China Gets The World Cup Fever!

China Gets The World Cup Fever!

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World Cup fever has gripped sports lovers everywhere, but world power China is noticeably absent from proceedings. The Chinese team did indeed fail to qualify for the tournament in Brazil, after being knocked out of a regional qualifying round in 2011. Since then, Chinese fans have been disheartened with the country’s lack of progress at an international level, a stage on which they have yet to triumph.

But, in spite of the fact that they’re not in it to win it, the Chinese population has responded to this year’s event with excitement and enthusiastic interest. The following for international football has grown within China in recent years, just as interest in the home grown Chinese football league has intensified. Still, the obvious nationalist appeal of the World Cup is something that is deeply frustrating to legions of dedicated football fans who will be watching on from the bench.

The most ardent fans are waking up in the wee small hours just to get a glimpse of the fine game play on offer. Media outlets have reported on Chinese workers taking paid leave to coincide with the games or others simply not showing up to work. Some managers have also reported that work place productivity has ebbed lately (although this is probably the same everywhere around the world!). A few lucky workers have even twisted their company’s arm into implementing a staggered work schedule to allow for employees to work late and arrive late. Talk about dedication!

The attraction to the spectacle also brings with it unparalleled commercial revenues. Advertising revenue for the Cup on Leshi, one of the nation’s biggest video sites, is set to pass RMB100 million yuan ($16 million), according to executive Qiang Wei.. And CCTV, the state TV station, could earn as much as RMB1.5 billion yuan ($240 million) in revenues, a massive increase in profits compared to the last World Cup.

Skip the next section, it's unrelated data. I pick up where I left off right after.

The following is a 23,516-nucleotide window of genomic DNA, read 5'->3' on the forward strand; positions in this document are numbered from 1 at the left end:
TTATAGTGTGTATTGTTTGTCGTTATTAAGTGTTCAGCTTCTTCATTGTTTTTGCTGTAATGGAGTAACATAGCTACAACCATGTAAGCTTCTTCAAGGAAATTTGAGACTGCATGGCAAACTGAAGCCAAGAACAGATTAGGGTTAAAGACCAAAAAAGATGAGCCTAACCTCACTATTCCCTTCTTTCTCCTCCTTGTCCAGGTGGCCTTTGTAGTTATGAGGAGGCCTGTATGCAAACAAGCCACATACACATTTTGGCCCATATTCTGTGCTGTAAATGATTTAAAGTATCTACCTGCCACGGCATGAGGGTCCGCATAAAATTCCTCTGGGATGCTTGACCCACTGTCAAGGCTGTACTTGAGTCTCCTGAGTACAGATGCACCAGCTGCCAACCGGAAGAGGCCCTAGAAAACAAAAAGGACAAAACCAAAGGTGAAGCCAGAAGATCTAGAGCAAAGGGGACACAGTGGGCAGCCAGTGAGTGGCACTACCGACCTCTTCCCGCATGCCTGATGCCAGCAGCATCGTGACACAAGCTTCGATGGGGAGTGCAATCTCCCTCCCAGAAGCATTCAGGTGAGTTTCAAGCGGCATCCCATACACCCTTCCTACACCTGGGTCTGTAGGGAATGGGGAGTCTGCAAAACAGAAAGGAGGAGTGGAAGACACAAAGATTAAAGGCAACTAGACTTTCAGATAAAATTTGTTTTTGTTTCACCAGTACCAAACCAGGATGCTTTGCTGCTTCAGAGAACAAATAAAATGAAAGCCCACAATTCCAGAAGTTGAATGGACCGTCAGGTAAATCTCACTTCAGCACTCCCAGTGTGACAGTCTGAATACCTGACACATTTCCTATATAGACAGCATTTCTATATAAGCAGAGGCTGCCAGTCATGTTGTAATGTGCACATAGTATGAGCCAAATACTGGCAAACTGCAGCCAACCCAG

Stars such as Pele have also been spotted in Beijing, a sign that big money is flowing into professional promotions and sponsorships. The former Brazilian player and international icon was helping sponsor a Beijing based electric bike manufacturer who was obviously getting in on the Cup fever.

Since the competition began in Brazil, dedicated Chinese fans have been getting together for viewing sessions in their homes, school dormitories, and in bars, many of which have decided to stay open late so patrons can watch matches live. The passion for the game is intense and justified; and it will no doubt give China all the incentive it needs to qualify for the next Cup.

However, not all of these newfound fans are the real McCoy. A popular post on Baidu, China’s largest and most used search engine, noted that some have recently begun using the word “wei qiumi” (“fake soccer fans”), referring to casual viewers who care more about the hype and pomp than enjoying the game play. Now that’s the kind of passion only the world game could invoke!

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